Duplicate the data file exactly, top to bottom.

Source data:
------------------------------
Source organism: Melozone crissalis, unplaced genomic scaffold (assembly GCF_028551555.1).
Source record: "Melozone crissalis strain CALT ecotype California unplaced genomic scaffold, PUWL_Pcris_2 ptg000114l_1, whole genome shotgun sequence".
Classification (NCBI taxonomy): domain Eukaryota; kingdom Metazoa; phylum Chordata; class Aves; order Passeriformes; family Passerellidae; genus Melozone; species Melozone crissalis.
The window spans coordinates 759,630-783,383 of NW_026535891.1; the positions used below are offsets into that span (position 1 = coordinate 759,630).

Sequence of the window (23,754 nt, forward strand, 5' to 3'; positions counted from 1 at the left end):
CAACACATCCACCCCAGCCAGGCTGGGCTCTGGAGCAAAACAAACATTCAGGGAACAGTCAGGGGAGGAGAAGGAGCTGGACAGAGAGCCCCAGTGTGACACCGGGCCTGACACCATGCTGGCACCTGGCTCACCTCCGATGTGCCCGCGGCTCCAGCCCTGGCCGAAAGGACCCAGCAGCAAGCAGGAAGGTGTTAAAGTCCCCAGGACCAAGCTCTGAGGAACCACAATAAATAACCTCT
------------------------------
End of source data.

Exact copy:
Source organism: Melozone crissalis, unplaced genomic scaffold (assembly GCF_028551555.1).
Source record: "Melozone crissalis strain CALT ecotype California unplaced genomic scaffold, PUWL_Pcris_2 ptg000114l_1, whole genome shotgun sequence".
Classification (NCBI taxonomy): domain Eukaryota; kingdom Metazoa; phylum Chordata; class Aves; order Passeriformes; family Passerellidae; genus Melozone; species Melozone crissalis.
The window spans coordinates 759,630-783,383 of NW_026535891.1; the positions used below are offsets into that span (position 1 = coordinate 759,630).

Sequence of the window (23,754 nt, forward strand, 5' to 3'; positions counted from 1 at the left end):
CAACACATCCACCCCAGCCAGGCTGGGCTCTGGAGCAAAACAAACATTCAGGGAACAGTCAGGGGAGGAGAAGGAGCTGGACAGAGAGCCCCAGTGTGACACCGGGCCTGACACCATGCTGGCACCTGGCTCACCTCCGATGTGCCCGCGGCTCCAGCCCTGGCCGAAAGGACCCAGCAGCAAGCAGGAAGGTGTTAAAGTCCCCAGGACCAAGCTCTGAGGAACCACAATAAATAACCTCT